Facebook analysing data from the brain
Reading the brain is one red flag. The system would allow users to ‘type’ sentences out relatively quickly, with the system quickly interpreting the brain’s signals into readable content. Once sent, that data would then be on the system. Encrypted, but still stored.
The other red flag – no, the ten red flags billowing on top of a warning sign starring a red flag – is how Facebook analyses the data. The company can extrapolate the intentions, personality, and interests of a person based on what is said, profiling the user. A conversation is worth more than its words; it can be broken down and expanded to create hundreds of different conclusions about a person.
Now imagine the kind of sensitive data Facebook can pull directly from the mind. When someone types a text, we are presenting a curated version of ourselves, which we then send to our friends or family. We articulate the words, then send over the internet. However, imagine if Facebook could read the mind without the articulation stage; raw, transparent thoughts with no filter, without being translated to a screen. Currently, Facebook reads all our posts; the next step is understanding how posts are read and interpreted by users.
“The future is private.”
Facebook’s likely counter-argument is that the user’s data will be private. Since F8 earlier this year, the company made clear that they are designing privacy into the core of every product. All of Facebook’s messenger apps will have end-to-end encryption. Also, an independent board will oversee Facebook’s actions.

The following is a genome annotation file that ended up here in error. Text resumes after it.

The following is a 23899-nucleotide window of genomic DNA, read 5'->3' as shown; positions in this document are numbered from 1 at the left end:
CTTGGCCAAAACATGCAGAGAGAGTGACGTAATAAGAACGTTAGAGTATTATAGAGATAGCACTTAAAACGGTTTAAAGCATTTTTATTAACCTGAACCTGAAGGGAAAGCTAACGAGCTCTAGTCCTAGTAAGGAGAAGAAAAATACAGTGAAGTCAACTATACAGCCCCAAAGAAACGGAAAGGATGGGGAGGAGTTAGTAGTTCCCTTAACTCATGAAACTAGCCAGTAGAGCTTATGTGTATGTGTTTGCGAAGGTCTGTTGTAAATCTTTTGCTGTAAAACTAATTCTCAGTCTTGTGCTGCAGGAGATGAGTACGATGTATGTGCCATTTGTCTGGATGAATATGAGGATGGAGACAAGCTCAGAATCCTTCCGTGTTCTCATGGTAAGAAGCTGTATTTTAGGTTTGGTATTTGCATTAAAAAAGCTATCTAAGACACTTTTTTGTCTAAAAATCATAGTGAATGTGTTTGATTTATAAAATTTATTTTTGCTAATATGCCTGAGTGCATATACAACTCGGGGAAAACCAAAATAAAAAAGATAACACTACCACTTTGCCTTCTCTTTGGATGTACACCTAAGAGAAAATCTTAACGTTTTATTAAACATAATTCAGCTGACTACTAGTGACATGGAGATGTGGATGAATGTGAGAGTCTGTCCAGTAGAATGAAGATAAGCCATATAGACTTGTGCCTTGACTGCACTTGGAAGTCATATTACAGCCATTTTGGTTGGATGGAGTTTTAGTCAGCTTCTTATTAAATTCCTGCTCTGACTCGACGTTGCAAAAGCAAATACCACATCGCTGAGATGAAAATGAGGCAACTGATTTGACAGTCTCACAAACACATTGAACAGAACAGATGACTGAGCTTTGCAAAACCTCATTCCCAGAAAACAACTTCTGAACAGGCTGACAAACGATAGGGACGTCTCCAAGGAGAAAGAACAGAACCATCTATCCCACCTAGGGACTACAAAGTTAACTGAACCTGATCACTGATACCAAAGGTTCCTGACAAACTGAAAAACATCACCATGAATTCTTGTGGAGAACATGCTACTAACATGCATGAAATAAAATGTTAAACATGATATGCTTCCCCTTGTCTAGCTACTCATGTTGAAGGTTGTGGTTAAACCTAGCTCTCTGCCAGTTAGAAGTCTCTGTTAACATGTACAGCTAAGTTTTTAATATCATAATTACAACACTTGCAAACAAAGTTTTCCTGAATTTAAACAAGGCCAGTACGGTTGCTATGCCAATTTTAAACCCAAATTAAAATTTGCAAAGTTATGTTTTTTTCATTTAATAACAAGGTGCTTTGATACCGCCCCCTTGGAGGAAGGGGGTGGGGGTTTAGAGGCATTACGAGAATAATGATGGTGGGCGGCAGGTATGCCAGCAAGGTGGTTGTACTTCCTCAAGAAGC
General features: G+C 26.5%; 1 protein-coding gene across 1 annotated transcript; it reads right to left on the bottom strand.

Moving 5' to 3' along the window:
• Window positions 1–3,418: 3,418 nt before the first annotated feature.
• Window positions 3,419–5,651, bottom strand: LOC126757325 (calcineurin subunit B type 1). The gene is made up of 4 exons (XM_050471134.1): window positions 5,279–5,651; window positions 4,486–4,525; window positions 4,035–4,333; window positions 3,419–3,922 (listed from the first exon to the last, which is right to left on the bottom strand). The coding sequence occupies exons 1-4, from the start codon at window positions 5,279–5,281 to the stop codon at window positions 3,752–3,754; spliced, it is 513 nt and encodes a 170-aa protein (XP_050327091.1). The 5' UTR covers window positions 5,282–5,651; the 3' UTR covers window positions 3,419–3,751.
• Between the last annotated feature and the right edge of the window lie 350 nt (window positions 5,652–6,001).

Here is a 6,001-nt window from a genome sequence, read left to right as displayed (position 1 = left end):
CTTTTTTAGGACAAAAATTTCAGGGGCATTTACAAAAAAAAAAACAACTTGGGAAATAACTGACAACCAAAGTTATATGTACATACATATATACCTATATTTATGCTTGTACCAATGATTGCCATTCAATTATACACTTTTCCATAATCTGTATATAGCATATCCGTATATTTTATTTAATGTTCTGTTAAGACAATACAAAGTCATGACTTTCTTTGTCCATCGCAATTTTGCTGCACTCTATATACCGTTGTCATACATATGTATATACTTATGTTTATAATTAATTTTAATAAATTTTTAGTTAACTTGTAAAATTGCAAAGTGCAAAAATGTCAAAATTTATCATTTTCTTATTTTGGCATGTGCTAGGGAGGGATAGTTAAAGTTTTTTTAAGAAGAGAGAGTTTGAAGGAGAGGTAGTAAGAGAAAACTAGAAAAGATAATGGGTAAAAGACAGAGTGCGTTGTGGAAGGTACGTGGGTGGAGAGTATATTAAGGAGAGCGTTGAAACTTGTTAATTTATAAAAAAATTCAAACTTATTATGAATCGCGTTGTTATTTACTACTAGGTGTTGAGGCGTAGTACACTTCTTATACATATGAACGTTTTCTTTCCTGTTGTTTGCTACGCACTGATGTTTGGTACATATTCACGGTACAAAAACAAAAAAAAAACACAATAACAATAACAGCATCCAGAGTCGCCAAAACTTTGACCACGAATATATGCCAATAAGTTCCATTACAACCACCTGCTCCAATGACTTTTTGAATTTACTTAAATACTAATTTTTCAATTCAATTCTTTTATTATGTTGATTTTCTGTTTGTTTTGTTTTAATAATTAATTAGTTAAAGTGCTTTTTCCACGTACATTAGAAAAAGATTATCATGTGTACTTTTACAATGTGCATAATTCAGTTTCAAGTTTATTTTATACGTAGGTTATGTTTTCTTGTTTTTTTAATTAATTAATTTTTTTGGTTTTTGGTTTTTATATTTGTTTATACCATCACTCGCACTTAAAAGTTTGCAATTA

Problem solved, right? Facebook is pivoting the definition of privacy to rectify its public image, to become a company that can be trusted by its users. Except after a $5bn fine from the Federal Trade Commission, the largest in its history, Facebook’s stock price rose. It was a fine with little control over how the company runs itself. The action was a feeble, weak attempt to reign in the platform, a slap on the wrist rather than removing the limbs themselves.
Facebook retains some flexibility, meaning it can conduct further activities while ensuring the data is not shared with outside parties as easily. As Matt Levine points out, “Facebook did some things that [many] people are upset about, some of which (certain sorts of data sharing) probably violated the laws or its earlier consent decrees, and others of which (certain sorts of data collection) didn’t.” So the data is still being collected by the company – which can then be exploited by itself.
Regulating Facebook’s access to brain activity
Brain activity goes beyond digital ethics towards a new strong of thought – neuroethics, the study of moral conduct relating to the mind. “To me, the brain is the one safe place for freedom of thought, of fantasies, and for dissent,” Nita Farahany, a professor in neuroethics, told MIT Technology Review. “We’re getting close to crossing the final frontier of privacy in the absence of any protections whatsoever.”